Nichole Tucker, MA, is the Web Editor for Targeted Oncology. Tucker received her Bachelor of Arts in Mass Communications from Virginia State University and her Master of Arts in Media & International Conflict from University College Dublin.
In patients with breast cancer, who were predominantly hormone receptor–positive, 37.8% had a conversion to HER2-positive status that led to significant benefit from frontline treatment with taxane-trastuzumab with or without pertuzumab.
In patients with breast cancer, who were predominantly hormone receptor–positive, 37.8% had a conversion to HER2-positive status that led to significant benefit from frontline treatment with taxane-trastuzumab (Herceptin) with or without pertuzumab (Perjeta), according to a retrospective study published in Breast Cancer Research and Treatment.
Contrary to those with HER2 conversion, those with HER2 loss did not derive significant benefit from the frontline combination as hypothesized by the study investigators. The primary objective when exploring this hypothesis was determining the efficacy of HER2 inhibitors based on HER2 concordance between primary and metastatic breast cancer tissue. The primary end point of the study was progression-free survival (PFS). In addition, overall survival (OS) in patients dependent on the dynamic HER2 status was assessed.
Using an institutional database from the University Hospital UZ Leuven in Belgium, women who received trastuzumab in the neoadjuvant or metastatic setting for a primary or secondary breast tumor were included in the analysis. Patients were required to have a primary or metastatic lesion and determination of HER2 status on both biopsies. HER2 status was confirmed in patients by immunohistochemistry and fluorescence in situ hybridization. Guidelines from the American Society of Clinical Oncology (ASCO) and College of American Pathologists (CAP) were followed to identify HER2-positive individuals during the analysis.
To conduct retrospective analysis, patients were biopsied if they had a poor response to therapy and if they were included in a clinical trial. Biopsies were collected at the start and stop of various lines of therapy. Then, to assess survival outcomes, investigators led by Elisa Van Raemdonck, MD, PhD, utilized the Kaplan-Meier method.
Between January 2002 and September 2017, 1100 patients were treated with trastuzumab at the institution. Of the patients treated, 74 were tested for HER2 status, and it was discovered that 22 patients had synchronous metastatic disease, and 52 patients had metachronous disease.
The results showed that on treatment with taxane-trastuzumab with or without pertuzumab, patients who were positive for HER2 and stayed positive had a median PFS of 9.0 months (95% CI, 7.0-12.0). In the group of patients who were HER2-positive and had HER2 loss, the median PFS was 5.5 months (95% CI, 1.0-7.0). Finally, in the group of patients who were initially negative for HER2 and became positive, the median PFS was 14.0 months (95% CI, 2.0—not estimable). The corrected P-value for the difference between the 3 groups was 0.02.
Other patients who were treated with trastuzumab emtansine (T‑DM1; Kadcyla) had a median PFS of 6.0 months (95% CI, 4.0-8.0) if they maintained their HER2-positive status, and a median PFS of 1.5 months (95% CI, 1.0-2.0) if they started off with HER2-positive disease then had HER2 loss. In patients who were HER2-negative at the start of the study and later became HER2-positive, the median PFS was only 1 month (95% CI, 1.0-5.0). Comparing the 3 groups, the P-value for the difference was .02.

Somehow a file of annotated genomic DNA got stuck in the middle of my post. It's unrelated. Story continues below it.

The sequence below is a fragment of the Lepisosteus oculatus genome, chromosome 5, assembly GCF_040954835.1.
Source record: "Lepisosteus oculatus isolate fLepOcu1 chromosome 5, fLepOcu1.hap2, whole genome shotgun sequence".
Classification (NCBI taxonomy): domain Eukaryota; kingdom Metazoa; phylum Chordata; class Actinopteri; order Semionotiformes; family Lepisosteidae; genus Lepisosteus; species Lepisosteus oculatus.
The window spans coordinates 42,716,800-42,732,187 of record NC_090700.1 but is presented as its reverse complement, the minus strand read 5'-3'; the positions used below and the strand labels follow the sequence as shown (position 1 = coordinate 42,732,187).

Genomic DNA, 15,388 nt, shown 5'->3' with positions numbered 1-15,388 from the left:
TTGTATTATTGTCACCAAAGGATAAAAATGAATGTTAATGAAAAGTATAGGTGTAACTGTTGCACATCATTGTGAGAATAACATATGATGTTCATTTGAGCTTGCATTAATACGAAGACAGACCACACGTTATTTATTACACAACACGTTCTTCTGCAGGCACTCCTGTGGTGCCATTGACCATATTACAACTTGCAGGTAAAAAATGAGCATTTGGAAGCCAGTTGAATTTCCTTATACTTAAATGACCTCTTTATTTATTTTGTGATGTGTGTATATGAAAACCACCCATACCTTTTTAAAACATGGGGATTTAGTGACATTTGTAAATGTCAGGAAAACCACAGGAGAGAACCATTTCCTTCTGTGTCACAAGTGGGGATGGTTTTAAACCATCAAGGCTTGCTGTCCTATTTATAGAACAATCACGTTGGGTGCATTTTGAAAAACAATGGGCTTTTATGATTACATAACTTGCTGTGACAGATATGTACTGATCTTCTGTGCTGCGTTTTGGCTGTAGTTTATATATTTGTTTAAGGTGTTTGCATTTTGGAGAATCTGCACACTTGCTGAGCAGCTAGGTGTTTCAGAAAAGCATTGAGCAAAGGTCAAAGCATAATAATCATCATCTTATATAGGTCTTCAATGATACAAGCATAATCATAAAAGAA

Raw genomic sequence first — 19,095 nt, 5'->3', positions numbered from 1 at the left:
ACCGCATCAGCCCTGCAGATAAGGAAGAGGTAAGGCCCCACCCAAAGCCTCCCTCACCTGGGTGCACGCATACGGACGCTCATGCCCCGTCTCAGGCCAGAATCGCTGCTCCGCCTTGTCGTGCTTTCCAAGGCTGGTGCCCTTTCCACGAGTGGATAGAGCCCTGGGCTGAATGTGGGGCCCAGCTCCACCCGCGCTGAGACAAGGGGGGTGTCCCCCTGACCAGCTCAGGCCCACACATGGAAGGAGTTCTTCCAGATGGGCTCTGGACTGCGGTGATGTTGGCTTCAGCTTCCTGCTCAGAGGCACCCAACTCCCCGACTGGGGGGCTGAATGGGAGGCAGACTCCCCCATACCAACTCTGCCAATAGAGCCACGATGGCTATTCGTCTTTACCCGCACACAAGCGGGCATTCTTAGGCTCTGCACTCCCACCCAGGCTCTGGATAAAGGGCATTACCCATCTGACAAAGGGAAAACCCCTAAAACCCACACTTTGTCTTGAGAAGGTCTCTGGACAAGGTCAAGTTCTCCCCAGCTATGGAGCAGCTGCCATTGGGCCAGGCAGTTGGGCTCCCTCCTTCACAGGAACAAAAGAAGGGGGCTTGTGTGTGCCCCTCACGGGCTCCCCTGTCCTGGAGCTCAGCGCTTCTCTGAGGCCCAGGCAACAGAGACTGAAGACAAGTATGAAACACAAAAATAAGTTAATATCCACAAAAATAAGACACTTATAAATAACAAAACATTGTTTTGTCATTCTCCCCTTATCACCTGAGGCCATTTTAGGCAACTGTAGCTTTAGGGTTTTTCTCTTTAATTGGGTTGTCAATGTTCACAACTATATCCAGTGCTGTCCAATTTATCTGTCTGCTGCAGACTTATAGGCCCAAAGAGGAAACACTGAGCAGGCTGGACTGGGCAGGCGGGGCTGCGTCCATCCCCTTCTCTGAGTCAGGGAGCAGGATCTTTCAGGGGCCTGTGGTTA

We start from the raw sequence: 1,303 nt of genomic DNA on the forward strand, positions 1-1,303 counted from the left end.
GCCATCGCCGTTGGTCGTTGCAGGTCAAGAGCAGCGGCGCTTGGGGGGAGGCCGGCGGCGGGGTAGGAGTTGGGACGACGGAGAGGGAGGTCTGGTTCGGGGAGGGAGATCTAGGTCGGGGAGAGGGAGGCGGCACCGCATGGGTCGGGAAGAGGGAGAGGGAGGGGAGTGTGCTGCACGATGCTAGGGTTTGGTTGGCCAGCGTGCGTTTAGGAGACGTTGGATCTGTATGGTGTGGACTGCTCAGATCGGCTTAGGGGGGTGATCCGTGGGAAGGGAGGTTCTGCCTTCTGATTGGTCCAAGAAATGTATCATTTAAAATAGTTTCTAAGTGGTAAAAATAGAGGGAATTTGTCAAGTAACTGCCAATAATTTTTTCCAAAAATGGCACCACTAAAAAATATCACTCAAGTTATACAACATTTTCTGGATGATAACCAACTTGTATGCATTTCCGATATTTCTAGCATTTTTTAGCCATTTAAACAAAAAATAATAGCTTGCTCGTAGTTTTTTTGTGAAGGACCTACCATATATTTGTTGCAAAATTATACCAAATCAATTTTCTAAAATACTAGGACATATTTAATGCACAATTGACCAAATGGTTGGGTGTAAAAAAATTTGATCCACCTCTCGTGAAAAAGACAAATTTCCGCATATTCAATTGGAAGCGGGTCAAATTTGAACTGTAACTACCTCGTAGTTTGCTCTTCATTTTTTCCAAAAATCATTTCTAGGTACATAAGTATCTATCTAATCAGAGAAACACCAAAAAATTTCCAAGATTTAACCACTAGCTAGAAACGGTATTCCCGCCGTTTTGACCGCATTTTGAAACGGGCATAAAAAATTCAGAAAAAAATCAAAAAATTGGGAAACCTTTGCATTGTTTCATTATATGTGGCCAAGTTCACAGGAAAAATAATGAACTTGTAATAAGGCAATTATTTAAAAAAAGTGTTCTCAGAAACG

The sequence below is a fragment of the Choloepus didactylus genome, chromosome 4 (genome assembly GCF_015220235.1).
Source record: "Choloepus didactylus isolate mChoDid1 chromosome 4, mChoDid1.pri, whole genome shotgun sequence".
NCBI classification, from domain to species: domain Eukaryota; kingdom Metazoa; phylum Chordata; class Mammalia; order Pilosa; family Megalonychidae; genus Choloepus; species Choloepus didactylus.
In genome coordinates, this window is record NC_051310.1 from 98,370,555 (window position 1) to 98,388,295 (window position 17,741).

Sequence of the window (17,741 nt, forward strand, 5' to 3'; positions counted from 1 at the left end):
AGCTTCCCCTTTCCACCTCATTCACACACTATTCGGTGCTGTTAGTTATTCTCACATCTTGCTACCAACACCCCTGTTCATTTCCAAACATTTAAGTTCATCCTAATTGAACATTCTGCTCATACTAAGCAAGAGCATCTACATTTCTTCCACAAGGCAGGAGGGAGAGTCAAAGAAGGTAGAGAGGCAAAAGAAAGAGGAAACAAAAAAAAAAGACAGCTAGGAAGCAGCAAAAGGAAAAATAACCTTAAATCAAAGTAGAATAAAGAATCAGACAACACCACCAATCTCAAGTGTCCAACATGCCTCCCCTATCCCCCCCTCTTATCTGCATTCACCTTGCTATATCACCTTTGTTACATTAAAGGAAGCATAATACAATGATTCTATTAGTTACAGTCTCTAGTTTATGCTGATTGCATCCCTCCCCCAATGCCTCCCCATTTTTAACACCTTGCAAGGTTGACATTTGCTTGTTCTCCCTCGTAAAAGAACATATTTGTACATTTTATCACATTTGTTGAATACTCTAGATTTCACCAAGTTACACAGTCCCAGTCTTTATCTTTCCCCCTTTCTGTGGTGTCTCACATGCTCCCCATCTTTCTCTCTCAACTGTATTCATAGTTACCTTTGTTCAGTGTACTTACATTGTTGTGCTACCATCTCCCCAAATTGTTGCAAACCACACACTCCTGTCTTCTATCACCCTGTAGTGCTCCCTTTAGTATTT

A third arm was treated with the combination of capecitabine and lapatinib (Tykerb), and among those who had consistent HER2 positivity, the median PFS was 4 months (95% CI, 2.0-7.0). Patients who were initially positive and experienced HER2 loss had a median PFS of 1.5 months (95% CI, 1.0-2.0), and those who were negative and became positive had a median PFS of 2.0 months (95% CI, 1.0-5.0).
The results also showed a significant association with OS in the 3 groups by HER2 status (HR, 0.79; 95% CI, 0.356-1.738). Patients who were positive and had HER2 loss appeared to have worse outcomes (HR, 0.15; 95% CI, 0.06-0.38) compared with the other 2 groups (HR, 0.19; 95% CI, 0.08-0.44).
“To the best of our knowledge, our study is the first evaluating PFS using HER2 inhibitors and chemotherapy in metastatic breast cancer by HER2 concordance. Our results show that patients with a negative conversion of the HER2 status had a significantly shorter PFS using HER2 inhibitors and chemotherapy, compared to patients with concordant HER2 status. These findings are significant for the combined therapy taxane/trastuzumab and T-DM1, but insignificant for treatment with lapatinib and capecitabine,” wrote Raemdonck et al.
Overall, the analysis showed that conversion to HER2 status occurred in 28 out of 74 cases and was most notable in the subgroup of patients who were also hormone receptor–positive. The conversion to HER2 status contributed to the receipt of substantial benefit from frontline HER2 inhibition. The findings underscore the importance of performing biopsies on metastatic lesions to inform therapy choice.
Raemdonck EV, Floris G, Bertloot P, et al. Efficacy of anti‑HER2 therapy in metastatic breast cancer by discordance of HER2 expression between primary and metastatic breast cancer. Breast Cancer Research and Treatment. 2021;185:183-194. doi:10.1007/s10549-020-05935-5